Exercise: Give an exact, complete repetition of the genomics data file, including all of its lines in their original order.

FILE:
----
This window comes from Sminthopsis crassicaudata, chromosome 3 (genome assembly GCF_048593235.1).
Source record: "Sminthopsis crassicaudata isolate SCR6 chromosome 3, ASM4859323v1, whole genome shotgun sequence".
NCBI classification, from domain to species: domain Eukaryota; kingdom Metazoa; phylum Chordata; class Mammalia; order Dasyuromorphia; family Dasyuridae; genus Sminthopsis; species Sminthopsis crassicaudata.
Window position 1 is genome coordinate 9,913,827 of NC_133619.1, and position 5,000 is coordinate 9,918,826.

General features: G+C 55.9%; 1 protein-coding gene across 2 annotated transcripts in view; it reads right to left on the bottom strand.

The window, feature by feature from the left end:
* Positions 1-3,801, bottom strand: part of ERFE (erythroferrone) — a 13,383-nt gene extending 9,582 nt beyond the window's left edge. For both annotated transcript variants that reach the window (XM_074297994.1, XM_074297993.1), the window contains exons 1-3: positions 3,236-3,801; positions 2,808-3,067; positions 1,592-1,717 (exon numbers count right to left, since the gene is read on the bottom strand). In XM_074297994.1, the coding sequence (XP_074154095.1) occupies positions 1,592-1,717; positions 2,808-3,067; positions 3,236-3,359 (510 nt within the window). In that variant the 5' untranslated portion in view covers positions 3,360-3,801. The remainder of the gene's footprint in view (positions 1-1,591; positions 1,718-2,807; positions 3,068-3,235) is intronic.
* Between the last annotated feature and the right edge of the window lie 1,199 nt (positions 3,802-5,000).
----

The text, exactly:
This window comes from Sminthopsis crassicaudata, chromosome 3 (genome assembly GCF_048593235.1).
Source record: "Sminthopsis crassicaudata isolate SCR6 chromosome 3, ASM4859323v1, whole genome shotgun sequence".
NCBI classification, from domain to species: domain Eukaryota; kingdom Metazoa; phylum Chordata; class Mammalia; order Dasyuromorphia; family Dasyuridae; genus Sminthopsis; species Sminthopsis crassicaudata.
Window position 1 is genome coordinate 9,913,827 of NC_133619.1, and position 5,000 is coordinate 9,918,826.

General features: G+C 55.9%; 1 protein-coding gene across 2 annotated transcripts in view; it reads right to left on the bottom strand.

The window, feature by feature from the left end:
* Positions 1-3,801, bottom strand: part of ERFE (erythroferrone) — a 13,383-nt gene extending 9,582 nt beyond the window's left edge. For both annotated transcript variants that reach the window (XM_074297994.1, XM_074297993.1), the window contains exons 1-3: positions 3,236-3,801; positions 2,808-3,067; positions 1,592-1,717 (exon numbers count right to left, since the gene is read on the bottom strand). In XM_074297994.1, the coding sequence (XP_074154095.1) occupies positions 1,592-1,717; positions 2,808-3,067; positions 3,236-3,359 (510 nt within the window). In that variant the 5' untranslated portion in view covers positions 3,360-3,801. The remainder of the gene's footprint in view (positions 1-1,591; positions 1,718-2,807; positions 3,068-3,235) is intronic.
* Between the last annotated feature and the right edge of the window lie 1,199 nt (positions 3,802-5,000).